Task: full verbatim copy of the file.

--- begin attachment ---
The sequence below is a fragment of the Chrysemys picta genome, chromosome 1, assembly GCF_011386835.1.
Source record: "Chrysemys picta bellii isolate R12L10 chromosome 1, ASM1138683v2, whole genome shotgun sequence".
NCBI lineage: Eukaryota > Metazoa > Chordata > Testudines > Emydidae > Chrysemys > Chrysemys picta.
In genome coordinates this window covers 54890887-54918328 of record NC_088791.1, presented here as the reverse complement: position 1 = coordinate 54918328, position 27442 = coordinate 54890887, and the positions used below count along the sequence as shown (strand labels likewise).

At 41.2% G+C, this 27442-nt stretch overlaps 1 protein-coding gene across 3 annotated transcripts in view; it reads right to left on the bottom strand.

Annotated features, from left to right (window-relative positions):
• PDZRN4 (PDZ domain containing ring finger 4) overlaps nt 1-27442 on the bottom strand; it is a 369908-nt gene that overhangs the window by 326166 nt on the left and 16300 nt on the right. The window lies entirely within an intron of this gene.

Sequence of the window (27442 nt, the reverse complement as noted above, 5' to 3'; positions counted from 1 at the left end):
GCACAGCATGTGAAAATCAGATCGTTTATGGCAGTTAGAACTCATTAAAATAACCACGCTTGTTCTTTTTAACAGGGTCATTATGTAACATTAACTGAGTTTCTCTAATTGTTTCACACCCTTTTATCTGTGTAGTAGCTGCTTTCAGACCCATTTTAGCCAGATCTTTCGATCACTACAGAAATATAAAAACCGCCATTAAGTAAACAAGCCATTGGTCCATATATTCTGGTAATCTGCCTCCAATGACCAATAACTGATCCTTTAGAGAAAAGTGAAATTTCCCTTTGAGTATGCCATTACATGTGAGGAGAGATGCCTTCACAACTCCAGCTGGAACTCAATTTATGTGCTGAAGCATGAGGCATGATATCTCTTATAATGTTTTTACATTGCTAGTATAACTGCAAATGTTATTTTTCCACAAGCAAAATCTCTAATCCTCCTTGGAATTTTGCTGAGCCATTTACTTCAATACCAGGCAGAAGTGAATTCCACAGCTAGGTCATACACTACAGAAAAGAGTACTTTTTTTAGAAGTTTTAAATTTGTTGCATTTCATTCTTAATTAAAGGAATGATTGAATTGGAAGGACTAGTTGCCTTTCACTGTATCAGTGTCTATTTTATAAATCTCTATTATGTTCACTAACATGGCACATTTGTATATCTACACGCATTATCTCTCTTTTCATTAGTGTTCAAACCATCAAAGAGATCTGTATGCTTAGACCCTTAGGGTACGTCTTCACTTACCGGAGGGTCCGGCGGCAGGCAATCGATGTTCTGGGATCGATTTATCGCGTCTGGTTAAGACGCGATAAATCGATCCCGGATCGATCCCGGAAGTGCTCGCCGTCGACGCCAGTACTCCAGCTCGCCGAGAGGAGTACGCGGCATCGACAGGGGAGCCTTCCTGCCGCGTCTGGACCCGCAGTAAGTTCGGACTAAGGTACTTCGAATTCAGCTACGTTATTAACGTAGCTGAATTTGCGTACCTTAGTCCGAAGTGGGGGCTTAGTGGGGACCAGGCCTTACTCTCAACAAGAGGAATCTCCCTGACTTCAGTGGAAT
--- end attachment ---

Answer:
The sequence below is a fragment of the Chrysemys picta genome, chromosome 1, assembly GCF_011386835.1.
Source record: "Chrysemys picta bellii isolate R12L10 chromosome 1, ASM1138683v2, whole genome shotgun sequence".
NCBI lineage: Eukaryota > Metazoa > Chordata > Testudines > Emydidae > Chrysemys > Chrysemys picta.
In genome coordinates this window covers 54890887-54918328 of record NC_088791.1, presented here as the reverse complement: position 1 = coordinate 54918328, position 27442 = coordinate 54890887, and the positions used below count along the sequence as shown (strand labels likewise).

At 41.2% G+C, this 27442-nt stretch overlaps 1 protein-coding gene across 3 annotated transcripts in view; it reads right to left on the bottom strand.

Annotated features, from left to right (window-relative positions):
• PDZRN4 (PDZ domain containing ring finger 4) overlaps nt 1-27442 on the bottom strand; it is a 369908-nt gene that overhangs the window by 326166 nt on the left and 16300 nt on the right. The window lies entirely within an intron of this gene.

Sequence of the window (27442 nt, the reverse complement as noted above, 5' to 3'; positions counted from 1 at the left end):
GCACAGCATGTGAAAATCAGATCGTTTATGGCAGTTAGAACTCATTAAAATAACCACGCTTGTTCTTTTTAACAGGGTCATTATGTAACATTAACTGAGTTTCTCTAATTGTTTCACACCCTTTTATCTGTGTAGTAGCTGCTTTCAGACCCATTTTAGCCAGATCTTTCGATCACTACAGAAATATAAAAACCGCCATTAAGTAAACAAGCCATTGGTCCATATATTCTGGTAATCTGCCTCCAATGACCAATAACTGATCCTTTAGAGAAAAGTGAAATTTCCCTTTGAGTATGCCATTACATGTGAGGAGAGATGCCTTCACAACTCCAGCTGGAACTCAATTTATGTGCTGAAGCATGAGGCATGATATCTCTTATAATGTTTTTACATTGCTAGTATAACTGCAAATGTTATTTTTCCACAAGCAAAATCTCTAATCCTCCTTGGAATTTTGCTGAGCCATTTACTTCAATACCAGGCAGAAGTGAATTCCACAGCTAGGTCATACACTACAGAAAAGAGTACTTTTTTTAGAAGTTTTAAATTTGTTGCATTTCATTCTTAATTAAAGGAATGATTGAATTGGAAGGACTAGTTGCCTTTCACTGTATCAGTGTCTATTTTATAAATCTCTATTATGTTCACTAACATGGCACATTTGTATATCTACACGCATTATCTCTCTTTTCATTAGTGTTCAAACCATCAAAGAGATCTGTATGCTTAGACCCTTAGGGTACGTCTTCACTTACCGGAGGGTCCGGCGGCAGGCAATCGATGTTCTGGGATCGATTTATCGCGTCTGGTTAAGACGCGATAAATCGATCCCGGATCGATCCCGGAAGTGCTCGCCGTCGACGCCAGTACTCCAGCTCGCCGAGAGGAGTACGCGGCATCGACAGGGGAGCCTTCCTGCCGCGTCTGGACCCGCAGTAAGTTCGGACTAAGGTACTTCGAATTCAGCTACGTTATTAACGTAGCTGAATTTGCGTACCTTAGTCCGAAGTGGGGGCTTAGTGGGGACCAGGCCTTACTCTCAACAAGAGGAATCTCCCTGACTTCAGTGGAAT